A fire has been lit in the hearts of Toronto’s mixed martial arts community.
Thanks to the Ultimate Fighting Championship’s battle with the Ontario government, trainers, fighters and fans alike are hopeful that a ban on prize-fighting will be abolished.
Currently, Ontarians are free to train in mixed martial arts but they must travel to other provinces to compete. Premier Dalton McGuinty meanwhile has said UFC fighting is not a priority for his government.
Claude Patrick is program coordinator and trainer at Mississauga’s Elite Training Centre. With over 10 years experience in teaching martial arts, Patrick believes the ban is due to be lifted.
“It’s not like the old days where it was a human cock-fight; it’s very much a sport,” Patrick said. “It’s very safe as well. There’s medical requirements that are very stringent, testing is very stringent, so they’re always on top of the ball with that.”
Dr. Charles Tator, a neurosurgeon at Toronto Western Hospital, believes medical checks before a fight are only the beginning, saying that brain injuries such as concussions are not always noticeable.
According to Dr. Tator, 19 out of 20 concussions do not result in loss of consciousness, so it is hard to tell if participants have suffered any brain injury during a fight.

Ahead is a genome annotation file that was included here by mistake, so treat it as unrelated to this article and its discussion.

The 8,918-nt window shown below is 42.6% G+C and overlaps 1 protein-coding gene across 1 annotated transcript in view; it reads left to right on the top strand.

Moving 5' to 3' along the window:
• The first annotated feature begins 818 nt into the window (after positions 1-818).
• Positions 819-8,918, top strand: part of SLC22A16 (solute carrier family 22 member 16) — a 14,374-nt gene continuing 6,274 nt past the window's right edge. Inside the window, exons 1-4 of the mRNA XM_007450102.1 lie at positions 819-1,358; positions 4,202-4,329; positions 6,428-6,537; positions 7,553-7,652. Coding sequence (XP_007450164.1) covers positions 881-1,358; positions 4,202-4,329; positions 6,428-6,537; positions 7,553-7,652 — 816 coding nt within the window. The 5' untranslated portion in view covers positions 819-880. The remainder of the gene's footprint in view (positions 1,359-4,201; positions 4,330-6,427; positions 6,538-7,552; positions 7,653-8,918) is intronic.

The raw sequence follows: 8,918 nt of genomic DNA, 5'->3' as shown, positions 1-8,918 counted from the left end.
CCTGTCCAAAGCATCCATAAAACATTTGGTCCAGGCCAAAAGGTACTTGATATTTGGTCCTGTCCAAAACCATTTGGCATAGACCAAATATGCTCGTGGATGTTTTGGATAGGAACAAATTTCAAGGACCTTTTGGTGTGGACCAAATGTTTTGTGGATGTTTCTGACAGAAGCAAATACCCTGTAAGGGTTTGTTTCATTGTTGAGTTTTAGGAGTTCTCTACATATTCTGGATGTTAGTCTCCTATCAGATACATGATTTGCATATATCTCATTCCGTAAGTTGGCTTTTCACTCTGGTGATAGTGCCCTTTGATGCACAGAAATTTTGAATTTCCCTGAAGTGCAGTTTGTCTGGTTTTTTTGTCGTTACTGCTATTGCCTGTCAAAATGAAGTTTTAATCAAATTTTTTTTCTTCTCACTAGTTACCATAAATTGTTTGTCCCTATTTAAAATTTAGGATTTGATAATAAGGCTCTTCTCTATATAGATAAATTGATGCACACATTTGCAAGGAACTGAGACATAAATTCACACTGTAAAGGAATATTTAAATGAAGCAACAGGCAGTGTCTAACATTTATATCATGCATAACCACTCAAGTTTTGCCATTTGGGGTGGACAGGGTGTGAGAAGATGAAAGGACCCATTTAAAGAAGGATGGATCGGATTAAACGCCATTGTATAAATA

“People at the ring side should be knowledgeable in early signs of a concussion,” he said. “When a combatant appears dazed, the fight should be stopped.”
He said there is a growing fear that athletes in impact sports such as mixed martial arts will end up with dementia.
“It’s not just the immediate injuries that we are worried about, but it’s the late effects when excellent athletes end up not remembering what they had for breakfast,” Tator said.
Brain injuries in all impact sports are a serious concern, which is why both mayoral candidate Giorgio Mammoliti and Claude Patrick insist that the sport is no more dangerous to participants than any other.
“I’m not sure what the real concern is with, the event because they allow boxing, they allow football,” Patrick said. “In all these athletic endeavours you can get hurt and everyone that is entering is a grown adult and decided that’s what is best for themselves.”
Mammoliti believes that the sport would not only satisfy fans entertainment needs but also bring money into Toronto.
“By bringing it to the city, you would effectively be creating tourism.” Mammoliti said. “People would come to the city and watch the sport here. There’s a huge following.”
In an interview with the Toronto Sun, Marc Ratner, UFC’s vice- president of regulatory affairs, said that fans in Ontario spend more money on pay-per-view for UFC events then any of their other markets in the world.
The president of UFC, Dana White has said in several interviews that “Toronto is the mecca” for mixed martial arts. But, having a huge fan base fails to convince those opposed.
Dr. Tator will not support any MMA event until proper research into the sport’s safety has been done.
“We are wise to go slowly on introducing this.” Tator said. “There are enough brain-injured people around that we don’t need more as a society.”
But the UFC and trainers such as Patrick have Mammoliti stick by their side.
“I think Premier (Dalton) McGuinty is blowing up a stack right now… There’s absolutely no reason why it shouldn’t come to Ontario,” Mammoliti said.
“If I am or become mayor of the city, it will come to Toronto.”